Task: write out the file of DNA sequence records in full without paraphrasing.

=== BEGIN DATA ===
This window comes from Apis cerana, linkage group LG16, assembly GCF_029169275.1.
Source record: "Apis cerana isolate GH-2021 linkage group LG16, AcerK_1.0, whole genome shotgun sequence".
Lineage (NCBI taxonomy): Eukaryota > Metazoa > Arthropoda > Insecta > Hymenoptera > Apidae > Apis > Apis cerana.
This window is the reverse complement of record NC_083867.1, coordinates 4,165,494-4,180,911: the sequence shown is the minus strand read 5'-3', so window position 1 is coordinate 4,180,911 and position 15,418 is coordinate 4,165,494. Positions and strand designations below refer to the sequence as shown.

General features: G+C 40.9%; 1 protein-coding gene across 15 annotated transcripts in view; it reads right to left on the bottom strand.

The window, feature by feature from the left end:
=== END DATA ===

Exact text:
This window comes from Apis cerana, linkage group LG16, assembly GCF_029169275.1.
Source record: "Apis cerana isolate GH-2021 linkage group LG16, AcerK_1.0, whole genome shotgun sequence".
Lineage (NCBI taxonomy): Eukaryota > Metazoa > Arthropoda > Insecta > Hymenoptera > Apidae > Apis > Apis cerana.
This window is the reverse complement of record NC_083867.1, coordinates 4,165,494-4,180,911: the sequence shown is the minus strand read 5'-3', so window position 1 is coordinate 4,180,911 and position 15,418 is coordinate 4,165,494. Positions and strand designations below refer to the sequence as shown.

General features: G+C 40.9%; 1 protein-coding gene across 15 annotated transcripts in view; it reads right to left on the bottom strand.

The window, feature by feature from the left end: